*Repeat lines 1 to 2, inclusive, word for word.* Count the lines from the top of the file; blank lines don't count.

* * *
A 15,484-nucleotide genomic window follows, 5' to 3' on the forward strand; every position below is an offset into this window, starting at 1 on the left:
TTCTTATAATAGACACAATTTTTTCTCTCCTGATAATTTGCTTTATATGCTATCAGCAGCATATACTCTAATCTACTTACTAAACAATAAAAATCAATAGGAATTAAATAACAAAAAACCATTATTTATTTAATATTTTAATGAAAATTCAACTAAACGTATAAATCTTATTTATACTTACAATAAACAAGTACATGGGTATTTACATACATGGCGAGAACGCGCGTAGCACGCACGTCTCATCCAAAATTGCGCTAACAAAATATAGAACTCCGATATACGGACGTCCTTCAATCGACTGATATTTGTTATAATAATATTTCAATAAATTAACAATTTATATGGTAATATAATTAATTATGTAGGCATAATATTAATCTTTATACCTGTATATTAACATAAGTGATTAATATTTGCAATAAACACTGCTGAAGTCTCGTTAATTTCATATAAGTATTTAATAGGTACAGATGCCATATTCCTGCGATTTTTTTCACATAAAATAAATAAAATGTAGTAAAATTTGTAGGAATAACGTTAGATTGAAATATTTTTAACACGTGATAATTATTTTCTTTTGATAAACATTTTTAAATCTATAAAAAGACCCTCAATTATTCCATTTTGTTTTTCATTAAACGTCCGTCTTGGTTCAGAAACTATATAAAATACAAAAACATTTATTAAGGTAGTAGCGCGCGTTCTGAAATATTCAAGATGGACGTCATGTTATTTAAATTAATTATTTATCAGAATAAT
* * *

A 15,484-nucleotide genomic window follows, 5' to 3' on the forward strand; every position below is an offset into this window, starting at 1 on the left:
TTCTTATAATAGACACAATTTTTTCTCTCCTGATAATTTGCTTTATATGCTATCAGCAGCATATACTCTAATCTACTTACTAAACAATAAAAATCAATAGGAATTAAATAACAAAAAACCATTATTTATTTAATATTTTAATGAAAATTCAACTAAACGTATAAATCTTATTTATACTTACAATAAACAAGTACATGGGTATTTACATACATGGCGAGAACGCGCGTAGCACGCACGTCTCATCCAAAATTGCGCTAACAAAATATAGAACTCCGATATACGGACGTCCTTCAATCGACTGATATTTGTTATAATAATATTTCAATAAATTAACAATTTATATGGTAATATAATTAATTATGTAGGCATAATATTAATCTTTATACCTGTATATTAACATAAGTGATTAATATTTGCAATAAACACTGCTGAAGTCTCGTTAATTTCATATAAGTATTTAATAGGTACAGATGCCATATTCCTGCGATTTTTTTCACATAAAATAAATAAAATGTAGTAAAATTTGTAGGAATAACGTTAGATTGAAATATTTTTAACACGTGATAATTATTTTCTTTTGATAAACATTTTTAAATCTATAAAAAGACCCTCAATTATTCCATTTTGTTTTTCATTAAACGTCCGTCTTGGTTCAGAAACTATATAAAATACAAAAACATTTATTAAGGTAGTAGCGCGCGTTCTGAAATATTCAAGATGGACGTCATGTTATTTAAATTAATTATTTATCAGAATAAT